Robots use eye movement for greater social interaction
Imagine a world where robots walk and talk indistinguishably among us. Robotics professor Yaser Sheikh and mechanical engineering Ph.D. student Hyun Soo Park are working on research that will one day allow robots to understand and adapt upon social interactions.
“Currently, robots have a very good understanding of the environment around them, the geometric relationships,” Park said. “But we think that they need more information. In order for robots to be collaborative with humans as a team member, they need to understand the social context they are in. Robots can do tasks, but truly interacting with humans requires some sort of empathy.”
But how can robots possibly understand social interactions? Sheikh and Park have developed an algorithm that takes into account where people are looking in order to analyze the social context of a situation.
“The gaze is a very interesting social signal,” Park said. “Where you are looking at is a very strong cue to understand[ing] what is going on around you.” By using head-mounted cameras to track where people look, one can determine the point where the most gazes intersect.
Sheikh and Park use the videos captured by head-mounted cameras to track the directions people are looking at. The algorithm works by knowing where two people are and the directions they are looking at, and extends these directions to find where they meet. The point with the most intersections is determined to be the most important, or most “socially salient,” event in the room.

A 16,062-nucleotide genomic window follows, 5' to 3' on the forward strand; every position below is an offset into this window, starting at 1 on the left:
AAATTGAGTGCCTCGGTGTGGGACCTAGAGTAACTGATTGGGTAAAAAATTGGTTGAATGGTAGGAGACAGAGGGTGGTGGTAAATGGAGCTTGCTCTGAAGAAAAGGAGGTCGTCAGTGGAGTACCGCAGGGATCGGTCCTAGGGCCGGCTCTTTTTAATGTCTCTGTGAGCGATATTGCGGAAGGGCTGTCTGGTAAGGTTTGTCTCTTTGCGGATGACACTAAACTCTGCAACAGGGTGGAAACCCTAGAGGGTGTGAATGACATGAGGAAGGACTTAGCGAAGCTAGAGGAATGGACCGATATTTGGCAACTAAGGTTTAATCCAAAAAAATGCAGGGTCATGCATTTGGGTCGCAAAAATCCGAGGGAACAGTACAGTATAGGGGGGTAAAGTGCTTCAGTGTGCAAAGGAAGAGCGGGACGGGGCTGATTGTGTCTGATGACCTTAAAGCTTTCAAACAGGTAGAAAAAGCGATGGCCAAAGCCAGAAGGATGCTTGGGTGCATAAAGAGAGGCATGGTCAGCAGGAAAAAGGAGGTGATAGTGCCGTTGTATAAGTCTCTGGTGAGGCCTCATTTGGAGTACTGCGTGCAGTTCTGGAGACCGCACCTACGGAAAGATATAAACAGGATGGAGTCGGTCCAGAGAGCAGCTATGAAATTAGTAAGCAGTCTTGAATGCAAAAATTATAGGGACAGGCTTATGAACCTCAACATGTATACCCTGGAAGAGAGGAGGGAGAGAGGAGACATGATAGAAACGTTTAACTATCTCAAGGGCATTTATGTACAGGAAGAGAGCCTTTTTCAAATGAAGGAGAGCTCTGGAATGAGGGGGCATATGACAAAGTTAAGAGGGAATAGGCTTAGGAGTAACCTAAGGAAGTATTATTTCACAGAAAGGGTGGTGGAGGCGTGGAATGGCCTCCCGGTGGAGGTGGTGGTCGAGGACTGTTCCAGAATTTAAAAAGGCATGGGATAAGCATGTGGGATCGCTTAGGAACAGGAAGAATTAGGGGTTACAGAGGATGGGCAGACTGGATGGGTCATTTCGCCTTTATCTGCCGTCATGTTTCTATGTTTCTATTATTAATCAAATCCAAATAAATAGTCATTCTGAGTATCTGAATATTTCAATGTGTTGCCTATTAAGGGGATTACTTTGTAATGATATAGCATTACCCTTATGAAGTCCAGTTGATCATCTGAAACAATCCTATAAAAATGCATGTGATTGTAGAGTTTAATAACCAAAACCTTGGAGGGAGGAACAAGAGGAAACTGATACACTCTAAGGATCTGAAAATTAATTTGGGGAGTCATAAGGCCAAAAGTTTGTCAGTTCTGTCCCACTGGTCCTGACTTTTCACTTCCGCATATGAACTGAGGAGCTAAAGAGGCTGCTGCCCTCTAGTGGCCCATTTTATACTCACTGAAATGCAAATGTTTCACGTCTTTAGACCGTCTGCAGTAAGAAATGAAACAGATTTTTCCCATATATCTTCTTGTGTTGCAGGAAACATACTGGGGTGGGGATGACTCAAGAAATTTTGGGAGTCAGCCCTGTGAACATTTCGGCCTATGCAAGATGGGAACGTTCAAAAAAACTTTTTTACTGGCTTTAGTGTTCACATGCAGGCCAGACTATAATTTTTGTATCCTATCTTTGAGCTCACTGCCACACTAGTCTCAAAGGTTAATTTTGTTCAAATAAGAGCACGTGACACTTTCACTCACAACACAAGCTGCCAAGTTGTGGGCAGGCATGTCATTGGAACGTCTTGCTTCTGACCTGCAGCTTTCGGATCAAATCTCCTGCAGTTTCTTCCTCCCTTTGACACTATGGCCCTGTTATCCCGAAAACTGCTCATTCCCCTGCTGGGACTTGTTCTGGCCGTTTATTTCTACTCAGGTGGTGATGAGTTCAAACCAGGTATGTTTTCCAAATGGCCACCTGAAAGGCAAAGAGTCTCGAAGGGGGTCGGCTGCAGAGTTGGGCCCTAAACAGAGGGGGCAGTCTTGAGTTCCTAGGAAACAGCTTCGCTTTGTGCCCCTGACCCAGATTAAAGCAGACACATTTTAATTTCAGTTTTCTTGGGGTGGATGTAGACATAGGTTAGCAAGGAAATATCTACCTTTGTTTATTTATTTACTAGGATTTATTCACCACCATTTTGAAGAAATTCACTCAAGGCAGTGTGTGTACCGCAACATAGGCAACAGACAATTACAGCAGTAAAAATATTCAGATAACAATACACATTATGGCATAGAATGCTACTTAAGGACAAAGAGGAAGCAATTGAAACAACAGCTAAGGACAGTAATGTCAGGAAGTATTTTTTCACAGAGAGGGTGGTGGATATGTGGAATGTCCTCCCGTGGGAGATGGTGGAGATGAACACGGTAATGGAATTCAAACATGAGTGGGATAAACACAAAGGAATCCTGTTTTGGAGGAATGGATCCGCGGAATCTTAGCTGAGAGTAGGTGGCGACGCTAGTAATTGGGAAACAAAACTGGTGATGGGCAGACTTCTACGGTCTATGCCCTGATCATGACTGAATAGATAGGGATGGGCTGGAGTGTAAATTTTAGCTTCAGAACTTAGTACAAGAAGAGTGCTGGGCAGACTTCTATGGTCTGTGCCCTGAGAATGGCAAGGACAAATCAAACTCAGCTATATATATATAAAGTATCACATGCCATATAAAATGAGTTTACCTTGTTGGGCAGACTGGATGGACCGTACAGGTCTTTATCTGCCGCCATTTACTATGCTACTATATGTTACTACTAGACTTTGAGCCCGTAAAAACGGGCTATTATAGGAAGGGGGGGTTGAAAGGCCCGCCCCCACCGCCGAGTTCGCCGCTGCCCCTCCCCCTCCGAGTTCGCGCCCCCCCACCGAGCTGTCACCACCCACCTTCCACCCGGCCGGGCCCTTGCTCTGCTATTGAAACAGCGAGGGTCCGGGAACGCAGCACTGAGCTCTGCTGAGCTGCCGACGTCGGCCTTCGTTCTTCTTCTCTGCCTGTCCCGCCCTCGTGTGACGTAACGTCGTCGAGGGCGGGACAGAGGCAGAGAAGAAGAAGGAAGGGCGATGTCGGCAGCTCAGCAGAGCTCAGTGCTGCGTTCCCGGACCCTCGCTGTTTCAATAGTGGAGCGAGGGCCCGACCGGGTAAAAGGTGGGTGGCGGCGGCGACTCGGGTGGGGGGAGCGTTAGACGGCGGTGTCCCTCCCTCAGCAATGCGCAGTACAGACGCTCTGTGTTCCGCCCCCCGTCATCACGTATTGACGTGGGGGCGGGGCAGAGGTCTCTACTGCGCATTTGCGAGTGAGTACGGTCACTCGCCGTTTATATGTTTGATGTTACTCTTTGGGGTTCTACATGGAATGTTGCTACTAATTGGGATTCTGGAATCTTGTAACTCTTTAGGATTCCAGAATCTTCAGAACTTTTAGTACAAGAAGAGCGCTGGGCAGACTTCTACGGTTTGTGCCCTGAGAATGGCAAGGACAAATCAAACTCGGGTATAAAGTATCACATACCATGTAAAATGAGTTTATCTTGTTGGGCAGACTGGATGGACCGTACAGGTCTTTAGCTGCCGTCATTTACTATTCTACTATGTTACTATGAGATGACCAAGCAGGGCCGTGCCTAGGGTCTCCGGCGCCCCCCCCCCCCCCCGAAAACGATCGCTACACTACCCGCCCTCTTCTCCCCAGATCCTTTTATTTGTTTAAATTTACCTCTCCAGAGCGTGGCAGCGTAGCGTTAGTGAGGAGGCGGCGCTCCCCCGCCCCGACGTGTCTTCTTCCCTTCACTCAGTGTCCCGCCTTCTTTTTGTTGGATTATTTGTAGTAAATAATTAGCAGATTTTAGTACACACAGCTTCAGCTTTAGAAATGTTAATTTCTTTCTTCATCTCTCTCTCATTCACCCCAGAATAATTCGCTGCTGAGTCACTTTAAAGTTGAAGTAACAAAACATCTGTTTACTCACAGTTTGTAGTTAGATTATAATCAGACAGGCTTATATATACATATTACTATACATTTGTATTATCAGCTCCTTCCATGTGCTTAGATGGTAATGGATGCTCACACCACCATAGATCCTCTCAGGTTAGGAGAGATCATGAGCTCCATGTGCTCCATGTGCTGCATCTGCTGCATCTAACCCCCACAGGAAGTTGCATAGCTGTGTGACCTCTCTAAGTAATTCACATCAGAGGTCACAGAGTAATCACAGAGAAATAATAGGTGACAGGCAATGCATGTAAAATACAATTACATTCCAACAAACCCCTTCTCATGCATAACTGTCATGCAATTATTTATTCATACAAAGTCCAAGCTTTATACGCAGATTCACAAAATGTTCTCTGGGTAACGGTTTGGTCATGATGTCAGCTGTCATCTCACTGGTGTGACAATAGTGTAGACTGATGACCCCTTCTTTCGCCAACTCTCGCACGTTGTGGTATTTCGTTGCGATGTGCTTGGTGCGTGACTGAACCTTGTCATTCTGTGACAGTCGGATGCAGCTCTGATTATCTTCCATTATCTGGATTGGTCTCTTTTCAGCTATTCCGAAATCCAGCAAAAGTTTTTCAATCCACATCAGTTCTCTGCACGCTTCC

One application of this concept is integrating robots into the work force. “A number of professionals already wear head-mounted cameras, such as soldiers, search and rescue teams, and police officers,” Sheikh said.
Park also mentioned that this method of analyzing social behavior can be used to study children with autism. Either the clinician, parent, or the child would wear the head-mounted camera.
However, Sheikh believes that head-mounted cameras will soon become popular among ordinary consumers as well. “I consider it likely that head-mounted sensors and displays will be as commonplace in a decade as smartphones are today,” he said.
In fact, the prototype of Google Glass is scheduled to come out soon. Google Glass is an aluminum strip with a display, a camera, and two nose pads that one can wear like a pair of glasses. Park explained how the cameras that were originally used for their project were relatively large and bulky; the more recent models are more accurate, smaller, and can be worn conveniently as a headset.
“Google Glass could improve the accuracy of our research because of its sleekness,” Park said. “Although the downside is that its resolution will probably not be as good.” High resolution is important to their research because it helps them better estimate a camera’s position and orientation in three-dimensional space.
The quest to interpret human interactions for robots can be further improved by incorporating other inputs besides gaze intersections, such as facial expressions or audio signals. Sheikh explained how small gestures such as a casual shrug or a slight nod of the head are easily interpreted by humans.
“Human perception is incredibly good at picking these up, and we’re trying to understand how to develop algorithms that can do so too,” he said. “To this end, we’ve built a massive sensing dome in the basement of Newell-Simon with hundreds of cameras, and are developing algorithms to learn from what these cameras see.”
Sheikh and Park have been using head-mounted cameras to understand social interactions for the past year and are funded by the National Science Foundation. As they continue their research, their findings will not only help humans better understand social dynamics and behavioral disorders, but may one day help robots understand us too.